One of the most creative pieces on Yarbrough’s CD, is her cover of rock group Queen’s song, "Dreamer’s Ball." She says, "I like Queen. I love Queen, and Freddie Mercury had one of the most incredible voices ever. I love the song "Dreamer’s Ball." I think that it is really pretty. I don’t think that I was thinking so much about jazz when I picked that song, I just really liked it. When I do a cover, there is always one particular part of a song that I think is gorgeous, so I try to think of a way to highlight that part of the song. I heard a really soulful quality in the architecture of the song, and I felt like the classic version of the song, is really cool and perky. I just wanted to push it to the max."

Yarbrough demonstrates with "Dreamer’s Ball," that she is far more than a one-dimensional singer, as she serves up a soulful, gospel influenced interpretation of the song. "I thought that the song could be (treated with a gospel take) to some degree, because it has that much heart in it. I just found it to be a really cool, emotional song. I wanted to wring every last drop out of it, which is why I put it together with so many A cappella voices. I added some additional pauses, and a couple of bars here and there. My dad sings the lower part on "Dreamer’s Ball." Takeshi Akimoto’s acoustic guitar work is an extra gem to listen for on "Dreamer’s Ball."

Oh yes, the jazz part err alternajazz part of Yarbrough’s repertoire. Yarbrough created and delivers on her original composition, the elegant, "Sorrow’s Eyes," and is absolutely dazzling on the Barney Bigard / Duke Ellington / Irving Mills tune "Mood Indigo." She follows up "Mood Indigo," with Johnny Mercer’s beautiful, "Early Autumn," and for the first time on this album, we hear an artist whose vocals sound like a throwback to the great standards singers of the thirties and forties.

"I think that it ("Early Autumn") is one of the prettiest songs that I have heard, and I have been performing it for a really long time. I began performing it when I was seventeen. When something strikes me as really gorgeous, I like to strip it down to its bare essentials. For years, I have been singing that song with just an upright bass and vocals. That was the most stripped down that I could make it. I had been performing this song without a trio for so long, that I decided to take it even further away from a traditional jazz setting, and gave it to Steve Bartek to arrange for a string quartet. I had a few ideas where I wanted the song to go, but that is what Steve does, and he is a genius with that stuff, so I told him to do something awesome with it, and I would sing it. It is one of my favorite tracks. I think Steve just knocks it out of the park."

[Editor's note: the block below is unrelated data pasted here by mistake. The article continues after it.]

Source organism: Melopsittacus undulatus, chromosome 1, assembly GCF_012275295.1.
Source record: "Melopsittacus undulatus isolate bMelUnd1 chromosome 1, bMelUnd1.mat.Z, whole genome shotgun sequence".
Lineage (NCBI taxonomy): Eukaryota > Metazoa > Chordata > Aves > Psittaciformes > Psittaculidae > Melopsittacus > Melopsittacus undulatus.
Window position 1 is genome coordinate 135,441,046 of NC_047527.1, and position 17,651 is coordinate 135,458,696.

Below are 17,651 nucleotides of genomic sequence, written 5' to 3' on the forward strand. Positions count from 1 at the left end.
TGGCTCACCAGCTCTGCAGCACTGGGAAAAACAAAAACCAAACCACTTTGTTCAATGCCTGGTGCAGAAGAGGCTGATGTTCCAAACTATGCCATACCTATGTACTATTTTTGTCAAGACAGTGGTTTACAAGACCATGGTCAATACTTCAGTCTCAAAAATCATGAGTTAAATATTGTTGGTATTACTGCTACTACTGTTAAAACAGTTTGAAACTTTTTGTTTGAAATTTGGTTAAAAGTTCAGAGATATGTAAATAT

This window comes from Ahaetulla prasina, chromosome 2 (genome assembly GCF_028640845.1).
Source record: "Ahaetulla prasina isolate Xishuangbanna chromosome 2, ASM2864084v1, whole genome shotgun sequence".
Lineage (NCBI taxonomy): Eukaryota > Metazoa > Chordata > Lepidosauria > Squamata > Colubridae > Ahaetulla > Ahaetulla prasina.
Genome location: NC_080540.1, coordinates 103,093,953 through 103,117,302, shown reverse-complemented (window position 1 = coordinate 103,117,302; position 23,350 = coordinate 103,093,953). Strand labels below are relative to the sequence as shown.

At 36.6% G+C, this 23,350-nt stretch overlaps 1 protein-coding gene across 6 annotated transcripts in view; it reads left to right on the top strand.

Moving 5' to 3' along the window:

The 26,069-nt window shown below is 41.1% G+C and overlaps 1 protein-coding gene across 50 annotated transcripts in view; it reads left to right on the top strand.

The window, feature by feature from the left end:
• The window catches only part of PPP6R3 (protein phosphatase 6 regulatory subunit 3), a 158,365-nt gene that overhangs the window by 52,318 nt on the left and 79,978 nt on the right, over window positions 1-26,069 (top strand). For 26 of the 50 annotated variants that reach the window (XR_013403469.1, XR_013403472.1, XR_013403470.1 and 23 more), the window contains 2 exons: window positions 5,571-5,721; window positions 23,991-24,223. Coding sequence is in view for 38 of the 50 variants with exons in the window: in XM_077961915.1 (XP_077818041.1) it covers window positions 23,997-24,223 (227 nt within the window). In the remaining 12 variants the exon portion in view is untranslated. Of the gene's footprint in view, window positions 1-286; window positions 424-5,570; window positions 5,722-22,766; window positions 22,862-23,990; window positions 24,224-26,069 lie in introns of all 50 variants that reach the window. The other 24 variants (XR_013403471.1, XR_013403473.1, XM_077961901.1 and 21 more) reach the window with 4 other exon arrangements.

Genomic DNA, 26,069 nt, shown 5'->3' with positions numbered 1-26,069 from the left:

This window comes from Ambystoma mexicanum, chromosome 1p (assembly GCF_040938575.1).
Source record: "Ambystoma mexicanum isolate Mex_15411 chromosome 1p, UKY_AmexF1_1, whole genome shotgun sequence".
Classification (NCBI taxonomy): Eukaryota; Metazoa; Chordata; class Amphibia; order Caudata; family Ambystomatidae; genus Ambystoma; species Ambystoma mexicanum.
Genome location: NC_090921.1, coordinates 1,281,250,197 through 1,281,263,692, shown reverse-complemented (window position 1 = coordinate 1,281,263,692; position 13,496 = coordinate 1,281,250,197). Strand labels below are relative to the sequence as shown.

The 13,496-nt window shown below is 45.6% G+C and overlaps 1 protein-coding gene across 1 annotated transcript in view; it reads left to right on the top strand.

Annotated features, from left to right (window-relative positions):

The songs on this CD have either been part of Yarbrough’s repertoire for many years or reflect significant periods and emotions in her life. For instance, her song "Vice and Vanity," provides an insight into how she views relationships, "It is a story about two people who had been friends when they were younger. I grew up here, literally and figuratively in Hollywood. It is difficult to be here in LA and not have some Hollywood exposure, or know somebody who is doing this, that or the other thing. People come out here to try and make it, and that is what this song is about, success coming between two friends. It is about one person wondering, how did this happen? Where did we go wrong? How did two people who were such good friends part ways, so completely that it is like they never even knew each other. I called it "Vice and Vanity," because there are lines in the song that say, "We were kids when we grabbed that chain fence / and tried to shake our lives free / We got along like sisters / like vice and vanity." Those are two things (she laughs) that usually are not thought of as good qualities. I am saying that neither one of us is right. We grew up so close together. We are like twins. It is hard for us to differentiate from each other, because we are so close, but then we parted. In truth, when two people part relationship wise, the fault usually lies with both of them to some degree. It takes two to be friends, and it takes two to break something off. The song is about relationships between people, and whether I am vice and you are vanity or whether you are vice and I am vanity, we’re both a little bit wrong, and we are both still kind of the same."

"This CD is definitely personal, but the way that I write, I don’t know if I would be able to make an album that wasn’t intimately personal. I don’t know how not to be vulnerable through a song. If it is all about putting it out there, then I might as well put it out there. I can’t imagine making an album that isn’t personal. I feel that this album holds a lot of truth about me."

It is that vulnerability, combined with a gift for creativity, and blessed with an abundance of vocal talent, good music sensibilities and superb songwriting skills that make Raya Yarbrough one of the most exciting artists on the music scene, and someone who will soon be tearing up the charts.

Additional Info

  • Artist / Group Name: Raya Yarbrough
  • Interview Date: 4/1/2008
  • Subtitle: To me jazz is like a sponge of culture...